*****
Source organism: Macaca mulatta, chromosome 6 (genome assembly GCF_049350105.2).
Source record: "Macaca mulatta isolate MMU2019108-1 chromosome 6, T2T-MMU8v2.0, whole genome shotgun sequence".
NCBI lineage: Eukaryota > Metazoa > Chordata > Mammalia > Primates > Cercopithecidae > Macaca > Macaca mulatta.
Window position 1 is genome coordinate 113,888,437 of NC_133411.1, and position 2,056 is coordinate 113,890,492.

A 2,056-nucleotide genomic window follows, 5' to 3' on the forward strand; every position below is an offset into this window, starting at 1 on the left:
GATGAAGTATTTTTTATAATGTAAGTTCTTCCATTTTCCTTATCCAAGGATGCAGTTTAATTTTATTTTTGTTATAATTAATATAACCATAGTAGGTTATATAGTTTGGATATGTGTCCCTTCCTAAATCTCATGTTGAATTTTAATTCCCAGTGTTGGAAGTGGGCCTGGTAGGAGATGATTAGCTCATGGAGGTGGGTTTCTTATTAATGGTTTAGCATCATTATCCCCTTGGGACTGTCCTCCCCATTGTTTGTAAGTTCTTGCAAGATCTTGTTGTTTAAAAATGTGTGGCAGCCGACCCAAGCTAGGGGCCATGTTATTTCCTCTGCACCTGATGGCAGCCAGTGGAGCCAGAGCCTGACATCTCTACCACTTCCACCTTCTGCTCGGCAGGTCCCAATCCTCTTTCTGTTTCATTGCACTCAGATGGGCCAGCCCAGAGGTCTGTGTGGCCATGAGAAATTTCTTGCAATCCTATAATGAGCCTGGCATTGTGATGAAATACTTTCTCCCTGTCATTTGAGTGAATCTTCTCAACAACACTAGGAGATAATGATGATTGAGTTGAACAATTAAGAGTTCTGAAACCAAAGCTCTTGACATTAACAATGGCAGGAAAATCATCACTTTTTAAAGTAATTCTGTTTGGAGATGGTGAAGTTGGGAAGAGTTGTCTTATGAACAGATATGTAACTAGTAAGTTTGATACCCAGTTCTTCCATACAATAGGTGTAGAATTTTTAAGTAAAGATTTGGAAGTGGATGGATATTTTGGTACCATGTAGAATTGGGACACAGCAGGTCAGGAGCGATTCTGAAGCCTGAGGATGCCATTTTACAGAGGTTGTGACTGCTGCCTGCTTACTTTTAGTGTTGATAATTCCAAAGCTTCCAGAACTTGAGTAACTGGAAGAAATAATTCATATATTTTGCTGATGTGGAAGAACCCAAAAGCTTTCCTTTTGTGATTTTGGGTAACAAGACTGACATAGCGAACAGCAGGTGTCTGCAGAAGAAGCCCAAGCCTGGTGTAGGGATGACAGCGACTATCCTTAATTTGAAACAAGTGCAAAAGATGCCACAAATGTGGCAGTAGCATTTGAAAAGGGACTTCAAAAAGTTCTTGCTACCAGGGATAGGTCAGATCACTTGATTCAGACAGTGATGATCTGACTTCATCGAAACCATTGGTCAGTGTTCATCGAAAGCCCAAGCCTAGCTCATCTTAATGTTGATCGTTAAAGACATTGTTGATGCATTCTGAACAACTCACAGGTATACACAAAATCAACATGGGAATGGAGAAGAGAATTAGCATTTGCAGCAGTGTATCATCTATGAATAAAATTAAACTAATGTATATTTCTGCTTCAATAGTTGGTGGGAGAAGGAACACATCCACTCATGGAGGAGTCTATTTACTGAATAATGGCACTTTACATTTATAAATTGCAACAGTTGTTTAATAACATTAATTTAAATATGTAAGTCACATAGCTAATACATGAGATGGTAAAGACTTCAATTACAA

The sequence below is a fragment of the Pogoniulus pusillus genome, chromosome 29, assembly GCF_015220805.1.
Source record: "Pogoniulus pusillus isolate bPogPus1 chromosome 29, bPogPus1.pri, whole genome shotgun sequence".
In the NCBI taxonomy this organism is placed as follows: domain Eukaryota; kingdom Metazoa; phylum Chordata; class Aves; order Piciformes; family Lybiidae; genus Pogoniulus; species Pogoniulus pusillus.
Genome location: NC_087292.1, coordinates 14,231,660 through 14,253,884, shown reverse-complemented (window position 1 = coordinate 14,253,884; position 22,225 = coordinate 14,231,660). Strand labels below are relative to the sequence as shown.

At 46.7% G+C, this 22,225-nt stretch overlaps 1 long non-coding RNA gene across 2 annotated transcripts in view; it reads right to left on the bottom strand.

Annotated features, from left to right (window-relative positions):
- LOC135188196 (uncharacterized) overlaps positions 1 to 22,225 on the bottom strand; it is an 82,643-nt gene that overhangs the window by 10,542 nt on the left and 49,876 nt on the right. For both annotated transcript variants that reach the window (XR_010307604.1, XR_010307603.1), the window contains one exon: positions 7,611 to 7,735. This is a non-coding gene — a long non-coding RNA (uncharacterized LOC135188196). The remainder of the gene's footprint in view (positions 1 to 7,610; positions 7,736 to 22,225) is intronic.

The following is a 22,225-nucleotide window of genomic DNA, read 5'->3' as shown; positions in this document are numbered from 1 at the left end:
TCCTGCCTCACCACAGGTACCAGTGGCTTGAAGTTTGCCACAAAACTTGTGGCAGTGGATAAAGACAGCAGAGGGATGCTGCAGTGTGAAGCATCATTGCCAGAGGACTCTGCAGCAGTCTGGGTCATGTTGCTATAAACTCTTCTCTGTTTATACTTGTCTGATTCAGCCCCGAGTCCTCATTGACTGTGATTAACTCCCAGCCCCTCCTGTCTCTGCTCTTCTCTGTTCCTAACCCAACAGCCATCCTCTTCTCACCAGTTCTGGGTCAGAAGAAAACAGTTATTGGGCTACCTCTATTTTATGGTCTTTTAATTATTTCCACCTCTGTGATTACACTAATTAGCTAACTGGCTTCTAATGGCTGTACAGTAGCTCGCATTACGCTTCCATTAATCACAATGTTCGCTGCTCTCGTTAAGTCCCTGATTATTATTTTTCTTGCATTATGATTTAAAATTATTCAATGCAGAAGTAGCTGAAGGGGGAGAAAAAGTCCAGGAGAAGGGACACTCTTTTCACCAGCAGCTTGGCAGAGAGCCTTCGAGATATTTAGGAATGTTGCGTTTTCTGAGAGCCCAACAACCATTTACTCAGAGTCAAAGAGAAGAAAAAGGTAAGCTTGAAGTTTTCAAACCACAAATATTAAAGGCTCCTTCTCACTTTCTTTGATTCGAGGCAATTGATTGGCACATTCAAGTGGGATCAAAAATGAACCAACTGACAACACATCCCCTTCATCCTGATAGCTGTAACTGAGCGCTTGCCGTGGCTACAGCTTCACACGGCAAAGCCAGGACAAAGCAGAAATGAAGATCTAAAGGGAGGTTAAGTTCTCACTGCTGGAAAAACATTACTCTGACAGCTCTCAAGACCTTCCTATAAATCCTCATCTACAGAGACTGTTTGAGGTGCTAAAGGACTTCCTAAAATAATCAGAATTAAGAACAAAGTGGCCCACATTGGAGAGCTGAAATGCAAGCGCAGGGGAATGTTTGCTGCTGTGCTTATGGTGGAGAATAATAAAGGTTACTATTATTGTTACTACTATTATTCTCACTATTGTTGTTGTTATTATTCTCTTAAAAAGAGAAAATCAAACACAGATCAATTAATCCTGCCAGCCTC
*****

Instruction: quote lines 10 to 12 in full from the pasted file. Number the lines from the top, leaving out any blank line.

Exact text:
Genome location: NC_087292.1, coordinates 14,231,660 through 14,253,884, shown reverse-complemented (window position 1 = coordinate 14,253,884; position 22,225 = coordinate 14,231,660). Strand labels below are relative to the sequence as shown.

At 46.7% G+C, this 22,225-nt stretch overlaps 1 long non-coding RNA gene across 2 annotated transcripts in view; it reads right to left on the bottom strand.

Annotated features, from left to right (window-relative positions):